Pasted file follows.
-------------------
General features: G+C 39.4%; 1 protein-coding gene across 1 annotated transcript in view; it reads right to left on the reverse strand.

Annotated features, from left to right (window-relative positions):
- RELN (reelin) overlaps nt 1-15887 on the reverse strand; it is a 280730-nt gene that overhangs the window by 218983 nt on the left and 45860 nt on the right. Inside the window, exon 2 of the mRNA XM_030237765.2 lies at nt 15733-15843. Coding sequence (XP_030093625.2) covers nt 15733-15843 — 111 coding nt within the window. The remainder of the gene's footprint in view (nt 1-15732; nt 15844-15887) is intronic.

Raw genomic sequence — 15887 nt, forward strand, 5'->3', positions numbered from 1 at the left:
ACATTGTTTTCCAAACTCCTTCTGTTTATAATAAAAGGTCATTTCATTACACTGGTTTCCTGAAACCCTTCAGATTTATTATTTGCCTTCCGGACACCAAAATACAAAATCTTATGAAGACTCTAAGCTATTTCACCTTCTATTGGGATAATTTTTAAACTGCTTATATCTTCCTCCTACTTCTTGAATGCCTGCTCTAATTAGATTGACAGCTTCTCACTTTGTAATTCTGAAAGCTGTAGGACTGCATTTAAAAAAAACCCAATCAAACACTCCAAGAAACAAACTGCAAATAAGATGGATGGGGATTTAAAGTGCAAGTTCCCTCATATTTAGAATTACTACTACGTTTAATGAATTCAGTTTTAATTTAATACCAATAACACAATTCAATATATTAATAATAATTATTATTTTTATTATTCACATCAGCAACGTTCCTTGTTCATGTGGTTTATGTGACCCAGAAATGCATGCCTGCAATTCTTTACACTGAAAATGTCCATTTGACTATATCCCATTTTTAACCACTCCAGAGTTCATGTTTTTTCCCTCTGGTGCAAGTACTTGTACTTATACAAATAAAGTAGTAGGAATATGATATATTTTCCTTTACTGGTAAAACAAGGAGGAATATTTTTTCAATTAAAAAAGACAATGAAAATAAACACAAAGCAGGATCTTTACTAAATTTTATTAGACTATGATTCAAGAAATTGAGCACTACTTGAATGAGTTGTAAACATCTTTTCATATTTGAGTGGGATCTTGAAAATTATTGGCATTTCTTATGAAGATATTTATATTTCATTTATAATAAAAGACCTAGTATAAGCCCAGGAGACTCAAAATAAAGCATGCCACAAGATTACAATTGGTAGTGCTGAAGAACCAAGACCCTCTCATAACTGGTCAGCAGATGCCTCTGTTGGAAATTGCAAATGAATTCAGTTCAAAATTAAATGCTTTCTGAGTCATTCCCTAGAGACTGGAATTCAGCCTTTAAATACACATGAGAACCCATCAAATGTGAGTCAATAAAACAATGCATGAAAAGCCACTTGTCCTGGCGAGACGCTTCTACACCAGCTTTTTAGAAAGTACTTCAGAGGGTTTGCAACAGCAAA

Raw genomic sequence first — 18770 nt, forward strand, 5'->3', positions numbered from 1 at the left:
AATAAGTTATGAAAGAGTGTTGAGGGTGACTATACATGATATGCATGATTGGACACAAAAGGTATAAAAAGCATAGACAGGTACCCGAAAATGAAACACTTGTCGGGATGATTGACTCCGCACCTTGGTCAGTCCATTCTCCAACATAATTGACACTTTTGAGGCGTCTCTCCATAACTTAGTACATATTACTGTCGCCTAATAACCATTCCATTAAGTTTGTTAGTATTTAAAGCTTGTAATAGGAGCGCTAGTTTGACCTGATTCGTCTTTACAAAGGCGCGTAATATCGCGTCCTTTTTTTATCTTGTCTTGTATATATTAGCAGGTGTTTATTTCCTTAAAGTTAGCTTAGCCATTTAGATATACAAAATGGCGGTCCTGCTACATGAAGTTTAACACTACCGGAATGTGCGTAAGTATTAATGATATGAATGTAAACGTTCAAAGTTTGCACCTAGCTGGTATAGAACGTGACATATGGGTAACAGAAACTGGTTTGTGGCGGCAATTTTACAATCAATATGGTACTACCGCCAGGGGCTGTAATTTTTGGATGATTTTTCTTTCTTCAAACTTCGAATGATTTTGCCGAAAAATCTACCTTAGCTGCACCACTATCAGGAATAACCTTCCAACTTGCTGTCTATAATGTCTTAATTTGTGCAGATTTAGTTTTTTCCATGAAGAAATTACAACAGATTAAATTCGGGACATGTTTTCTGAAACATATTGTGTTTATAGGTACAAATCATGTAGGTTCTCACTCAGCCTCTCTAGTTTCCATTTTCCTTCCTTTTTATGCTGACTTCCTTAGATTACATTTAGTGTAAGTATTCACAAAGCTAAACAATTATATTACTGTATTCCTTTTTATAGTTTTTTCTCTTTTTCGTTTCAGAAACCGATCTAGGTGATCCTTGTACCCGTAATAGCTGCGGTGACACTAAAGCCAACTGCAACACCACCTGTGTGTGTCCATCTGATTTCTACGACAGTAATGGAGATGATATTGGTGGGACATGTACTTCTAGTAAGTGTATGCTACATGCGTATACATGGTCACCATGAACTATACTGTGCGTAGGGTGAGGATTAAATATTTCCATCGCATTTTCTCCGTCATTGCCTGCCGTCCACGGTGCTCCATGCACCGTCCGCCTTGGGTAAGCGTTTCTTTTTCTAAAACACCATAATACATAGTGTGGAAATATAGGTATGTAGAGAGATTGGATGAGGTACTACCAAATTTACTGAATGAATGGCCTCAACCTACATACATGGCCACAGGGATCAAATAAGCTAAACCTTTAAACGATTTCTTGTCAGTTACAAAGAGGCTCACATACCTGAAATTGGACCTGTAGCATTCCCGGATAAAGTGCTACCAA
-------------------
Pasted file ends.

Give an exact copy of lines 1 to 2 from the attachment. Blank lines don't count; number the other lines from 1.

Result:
General features: G+C 39.4%; 1 protein-coding gene across 1 annotated transcript in view; it reads right to left on the reverse strand.

Annotated features, from left to right (window-relative positions):